Congratulations on making the decision to declutter and make your family’s lives ones of minimalism and simplicity!

Downsizing things, reducing debt, letting go of toxic relationships and overbooked schedules are all part of minimalist living and you’ll reap huge benefits from all of it.

But first, you have to get there. The question is, where exactly is “there”?

The truth is your destination is completely up to you.

Minimalism isn’t a one size fits all solution. Your definition of minimalism probably isn’t the same as it is for someone else.

Some people choose an extreme shift, (giving up cars, not having a TV, downsizing to a basic cell phone or not having one at all), while others opt for a more laid-back approach.

It’s an individual choice how extreme or moderate you go in your minimalist journey.

One thing’s for sure though – you have to start somewhere. That begins with purging the possessions and clearing the clutter, and that alone can be overwhelming. In order to keep your sanity and avoid burnout, here are three tips:

1. Make a Plan

You may think you don’t need a plan. After all you know you need to just get rid of things to clear the clutter and free the space around you of junk.

That’s true, but if you go into this lacking a plan (or vision), you’ll quickly feel overwhelmed, stressed, not sure where to start, and find yourself burnt out.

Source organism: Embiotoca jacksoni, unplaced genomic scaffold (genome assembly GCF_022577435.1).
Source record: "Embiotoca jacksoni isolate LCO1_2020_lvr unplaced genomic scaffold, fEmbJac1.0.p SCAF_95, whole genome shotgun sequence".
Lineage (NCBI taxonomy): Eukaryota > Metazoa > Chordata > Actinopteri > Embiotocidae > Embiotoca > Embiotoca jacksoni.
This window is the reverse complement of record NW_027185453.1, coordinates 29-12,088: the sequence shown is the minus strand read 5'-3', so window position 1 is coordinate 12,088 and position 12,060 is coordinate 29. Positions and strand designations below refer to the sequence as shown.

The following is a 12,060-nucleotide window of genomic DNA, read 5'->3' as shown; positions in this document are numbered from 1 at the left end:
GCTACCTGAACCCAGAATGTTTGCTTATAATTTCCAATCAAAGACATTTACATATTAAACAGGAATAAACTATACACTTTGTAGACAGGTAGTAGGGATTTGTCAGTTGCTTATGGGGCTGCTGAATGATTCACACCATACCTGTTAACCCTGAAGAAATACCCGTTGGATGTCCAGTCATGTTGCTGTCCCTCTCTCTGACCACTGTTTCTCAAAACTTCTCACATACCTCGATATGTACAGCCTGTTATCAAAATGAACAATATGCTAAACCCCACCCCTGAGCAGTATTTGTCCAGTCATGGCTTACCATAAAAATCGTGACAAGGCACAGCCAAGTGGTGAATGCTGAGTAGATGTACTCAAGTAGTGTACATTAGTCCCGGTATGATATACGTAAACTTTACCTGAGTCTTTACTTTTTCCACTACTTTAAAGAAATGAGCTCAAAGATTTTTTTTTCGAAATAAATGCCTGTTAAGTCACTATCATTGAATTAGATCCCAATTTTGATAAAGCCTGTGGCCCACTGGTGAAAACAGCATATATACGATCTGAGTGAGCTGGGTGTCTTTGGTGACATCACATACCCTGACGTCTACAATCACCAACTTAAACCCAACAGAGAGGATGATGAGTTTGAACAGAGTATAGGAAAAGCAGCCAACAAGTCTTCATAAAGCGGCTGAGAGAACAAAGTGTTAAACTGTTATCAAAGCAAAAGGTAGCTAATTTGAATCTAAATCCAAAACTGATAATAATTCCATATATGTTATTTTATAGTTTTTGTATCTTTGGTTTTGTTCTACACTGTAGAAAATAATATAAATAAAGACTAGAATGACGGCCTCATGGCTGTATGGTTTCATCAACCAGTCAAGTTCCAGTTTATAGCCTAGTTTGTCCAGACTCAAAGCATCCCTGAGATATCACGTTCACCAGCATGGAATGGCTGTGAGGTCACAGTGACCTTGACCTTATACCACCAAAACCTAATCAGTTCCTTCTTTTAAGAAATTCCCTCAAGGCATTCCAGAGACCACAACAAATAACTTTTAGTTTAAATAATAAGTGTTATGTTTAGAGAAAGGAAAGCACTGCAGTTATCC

Instead, spend some time visualizing what minimalist living means to you.

Include your partner and older kids in the planning. It is so much easier to divide and conquer once you start.

It is also easier to stick to the plan and keep each other accountable if everyone in the house is on the same page.

Discuss your motivations for decluttering and minimalist living. Do you want more free time? Are you trying to maintain a cleaner home? Are you trying to save money? Do you want to help the environment?

Your motivations will depend on what you and your family value and may even vary amongst yourselves.

Once you’ve decided what you want minimalist living to look like for your family, you next need to decide how you will go about achieving your lifestyle.

Will you downsize your home? Cut back on your wardrobe? Spend less on Christmas and birthday gifts? Cut back on single-use products?